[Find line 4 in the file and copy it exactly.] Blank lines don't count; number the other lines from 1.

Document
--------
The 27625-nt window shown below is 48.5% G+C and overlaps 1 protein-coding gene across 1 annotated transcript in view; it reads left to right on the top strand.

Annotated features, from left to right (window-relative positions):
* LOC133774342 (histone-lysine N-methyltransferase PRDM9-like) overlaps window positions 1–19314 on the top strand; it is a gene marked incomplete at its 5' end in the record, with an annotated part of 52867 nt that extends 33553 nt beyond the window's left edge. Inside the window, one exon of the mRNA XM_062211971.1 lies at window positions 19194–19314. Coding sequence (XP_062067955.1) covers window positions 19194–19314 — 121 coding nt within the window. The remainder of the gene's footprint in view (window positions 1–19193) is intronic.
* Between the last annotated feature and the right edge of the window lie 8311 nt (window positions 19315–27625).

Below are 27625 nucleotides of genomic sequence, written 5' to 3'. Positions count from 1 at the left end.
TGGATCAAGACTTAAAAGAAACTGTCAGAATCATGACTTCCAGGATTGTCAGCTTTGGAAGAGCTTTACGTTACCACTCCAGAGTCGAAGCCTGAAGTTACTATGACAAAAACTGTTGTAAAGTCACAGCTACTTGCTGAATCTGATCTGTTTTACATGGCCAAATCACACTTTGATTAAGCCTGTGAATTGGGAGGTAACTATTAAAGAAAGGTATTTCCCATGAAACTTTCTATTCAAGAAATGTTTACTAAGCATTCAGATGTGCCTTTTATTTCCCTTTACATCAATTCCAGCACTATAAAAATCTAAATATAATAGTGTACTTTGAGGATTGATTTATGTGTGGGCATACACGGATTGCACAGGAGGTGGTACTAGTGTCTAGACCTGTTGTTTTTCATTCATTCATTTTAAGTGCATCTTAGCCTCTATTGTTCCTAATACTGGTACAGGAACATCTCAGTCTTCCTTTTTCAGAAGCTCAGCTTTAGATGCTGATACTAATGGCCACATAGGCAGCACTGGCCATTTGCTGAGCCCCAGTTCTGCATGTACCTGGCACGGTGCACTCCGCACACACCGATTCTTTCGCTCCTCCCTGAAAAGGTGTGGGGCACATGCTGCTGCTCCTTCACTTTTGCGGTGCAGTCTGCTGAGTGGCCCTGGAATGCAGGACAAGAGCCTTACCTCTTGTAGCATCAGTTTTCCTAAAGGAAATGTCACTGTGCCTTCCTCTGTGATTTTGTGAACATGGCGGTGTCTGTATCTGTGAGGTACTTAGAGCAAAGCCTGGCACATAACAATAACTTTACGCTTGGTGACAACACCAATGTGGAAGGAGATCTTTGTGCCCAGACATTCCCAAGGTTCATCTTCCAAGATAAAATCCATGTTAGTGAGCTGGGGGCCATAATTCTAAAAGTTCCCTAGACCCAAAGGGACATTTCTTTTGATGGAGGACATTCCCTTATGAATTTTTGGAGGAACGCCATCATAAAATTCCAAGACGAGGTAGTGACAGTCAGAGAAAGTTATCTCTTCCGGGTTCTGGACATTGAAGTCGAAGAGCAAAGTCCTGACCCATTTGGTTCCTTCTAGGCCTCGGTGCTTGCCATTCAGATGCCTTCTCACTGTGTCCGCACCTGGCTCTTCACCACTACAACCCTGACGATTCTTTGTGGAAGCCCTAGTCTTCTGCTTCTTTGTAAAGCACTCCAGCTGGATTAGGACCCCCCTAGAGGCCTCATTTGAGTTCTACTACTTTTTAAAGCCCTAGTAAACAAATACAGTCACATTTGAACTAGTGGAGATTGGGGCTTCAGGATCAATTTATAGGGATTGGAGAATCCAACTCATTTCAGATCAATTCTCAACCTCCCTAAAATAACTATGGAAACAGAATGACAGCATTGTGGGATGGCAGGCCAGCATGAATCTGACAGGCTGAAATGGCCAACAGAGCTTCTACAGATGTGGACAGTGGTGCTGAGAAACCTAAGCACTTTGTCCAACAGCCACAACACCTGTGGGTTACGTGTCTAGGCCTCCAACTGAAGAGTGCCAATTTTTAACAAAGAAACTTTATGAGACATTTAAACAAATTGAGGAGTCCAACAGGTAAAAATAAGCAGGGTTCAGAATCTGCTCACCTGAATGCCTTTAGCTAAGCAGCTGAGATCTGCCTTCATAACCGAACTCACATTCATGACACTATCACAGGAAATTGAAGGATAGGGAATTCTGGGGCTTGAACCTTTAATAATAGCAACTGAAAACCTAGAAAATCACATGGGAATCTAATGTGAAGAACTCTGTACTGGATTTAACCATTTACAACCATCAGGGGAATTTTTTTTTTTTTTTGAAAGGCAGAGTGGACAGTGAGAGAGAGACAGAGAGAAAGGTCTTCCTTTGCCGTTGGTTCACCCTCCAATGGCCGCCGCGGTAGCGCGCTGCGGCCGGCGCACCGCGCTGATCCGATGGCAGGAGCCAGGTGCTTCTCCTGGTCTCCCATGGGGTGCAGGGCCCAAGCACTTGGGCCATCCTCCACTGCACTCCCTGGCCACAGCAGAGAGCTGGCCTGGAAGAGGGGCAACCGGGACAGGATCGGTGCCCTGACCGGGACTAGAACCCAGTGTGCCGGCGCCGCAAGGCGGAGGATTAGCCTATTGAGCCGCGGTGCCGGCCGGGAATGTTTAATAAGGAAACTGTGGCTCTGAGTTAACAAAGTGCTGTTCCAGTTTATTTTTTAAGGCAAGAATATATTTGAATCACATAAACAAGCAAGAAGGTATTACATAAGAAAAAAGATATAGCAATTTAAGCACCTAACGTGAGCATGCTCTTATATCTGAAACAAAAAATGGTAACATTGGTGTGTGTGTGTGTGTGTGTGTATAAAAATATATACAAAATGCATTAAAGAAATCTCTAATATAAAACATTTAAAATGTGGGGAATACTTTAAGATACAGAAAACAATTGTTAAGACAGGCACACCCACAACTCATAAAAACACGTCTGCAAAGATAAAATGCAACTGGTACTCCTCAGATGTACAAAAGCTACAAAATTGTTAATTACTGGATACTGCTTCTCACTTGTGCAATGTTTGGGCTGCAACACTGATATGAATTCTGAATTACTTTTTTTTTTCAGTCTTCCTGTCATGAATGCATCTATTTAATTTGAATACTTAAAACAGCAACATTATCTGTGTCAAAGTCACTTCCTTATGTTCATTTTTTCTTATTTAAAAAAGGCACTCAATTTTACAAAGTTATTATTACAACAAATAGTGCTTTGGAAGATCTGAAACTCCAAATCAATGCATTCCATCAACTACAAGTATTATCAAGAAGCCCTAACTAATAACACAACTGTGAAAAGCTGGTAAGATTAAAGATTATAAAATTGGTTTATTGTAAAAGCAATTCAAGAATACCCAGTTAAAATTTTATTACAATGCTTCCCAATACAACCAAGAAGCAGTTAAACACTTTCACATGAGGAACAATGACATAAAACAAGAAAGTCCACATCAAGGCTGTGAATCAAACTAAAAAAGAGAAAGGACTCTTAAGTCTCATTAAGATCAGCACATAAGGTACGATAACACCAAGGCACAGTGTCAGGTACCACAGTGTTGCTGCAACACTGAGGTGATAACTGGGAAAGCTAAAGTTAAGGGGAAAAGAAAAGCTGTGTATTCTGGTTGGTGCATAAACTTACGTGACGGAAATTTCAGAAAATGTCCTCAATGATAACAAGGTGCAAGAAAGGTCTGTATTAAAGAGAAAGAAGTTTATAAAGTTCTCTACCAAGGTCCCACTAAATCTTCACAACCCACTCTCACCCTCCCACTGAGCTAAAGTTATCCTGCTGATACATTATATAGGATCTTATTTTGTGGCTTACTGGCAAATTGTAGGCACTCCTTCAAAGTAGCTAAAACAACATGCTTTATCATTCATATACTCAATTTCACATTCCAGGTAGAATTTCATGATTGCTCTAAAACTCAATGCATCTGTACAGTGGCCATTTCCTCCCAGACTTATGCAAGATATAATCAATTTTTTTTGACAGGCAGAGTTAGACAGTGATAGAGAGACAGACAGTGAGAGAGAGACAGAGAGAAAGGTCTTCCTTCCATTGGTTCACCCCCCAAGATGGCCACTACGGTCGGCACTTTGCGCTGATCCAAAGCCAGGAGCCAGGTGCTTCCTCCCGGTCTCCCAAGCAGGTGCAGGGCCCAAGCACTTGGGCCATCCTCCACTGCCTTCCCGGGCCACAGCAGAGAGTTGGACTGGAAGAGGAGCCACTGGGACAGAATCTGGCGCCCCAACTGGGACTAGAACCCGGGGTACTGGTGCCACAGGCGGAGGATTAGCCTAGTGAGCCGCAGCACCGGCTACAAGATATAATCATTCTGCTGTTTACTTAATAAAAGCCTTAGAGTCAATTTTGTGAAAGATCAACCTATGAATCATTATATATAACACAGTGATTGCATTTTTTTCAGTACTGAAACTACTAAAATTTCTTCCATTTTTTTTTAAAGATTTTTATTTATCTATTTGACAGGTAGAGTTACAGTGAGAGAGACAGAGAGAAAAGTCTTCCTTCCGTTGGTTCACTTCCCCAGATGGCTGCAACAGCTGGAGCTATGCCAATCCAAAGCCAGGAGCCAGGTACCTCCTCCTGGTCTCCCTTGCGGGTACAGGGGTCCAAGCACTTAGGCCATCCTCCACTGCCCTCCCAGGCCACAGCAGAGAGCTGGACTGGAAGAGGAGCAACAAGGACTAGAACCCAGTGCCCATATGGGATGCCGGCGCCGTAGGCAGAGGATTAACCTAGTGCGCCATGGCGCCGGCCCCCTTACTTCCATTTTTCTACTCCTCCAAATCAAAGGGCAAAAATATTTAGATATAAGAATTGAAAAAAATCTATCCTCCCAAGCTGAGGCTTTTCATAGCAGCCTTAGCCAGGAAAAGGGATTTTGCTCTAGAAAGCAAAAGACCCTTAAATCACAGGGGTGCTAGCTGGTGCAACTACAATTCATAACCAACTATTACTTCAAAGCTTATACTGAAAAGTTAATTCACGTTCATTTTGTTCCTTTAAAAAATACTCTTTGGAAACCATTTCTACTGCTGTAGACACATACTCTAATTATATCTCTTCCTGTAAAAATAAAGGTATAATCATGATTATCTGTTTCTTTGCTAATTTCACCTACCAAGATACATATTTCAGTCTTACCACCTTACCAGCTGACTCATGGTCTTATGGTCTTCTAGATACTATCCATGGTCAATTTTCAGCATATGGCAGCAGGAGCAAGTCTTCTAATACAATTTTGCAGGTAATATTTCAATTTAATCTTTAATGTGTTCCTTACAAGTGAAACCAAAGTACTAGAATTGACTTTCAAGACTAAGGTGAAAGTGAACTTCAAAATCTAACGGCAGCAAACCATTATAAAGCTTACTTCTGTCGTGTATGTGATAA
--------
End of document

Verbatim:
* Between the last annotated feature and the right edge of the window lie 8311 nt (window positions 19315–27625).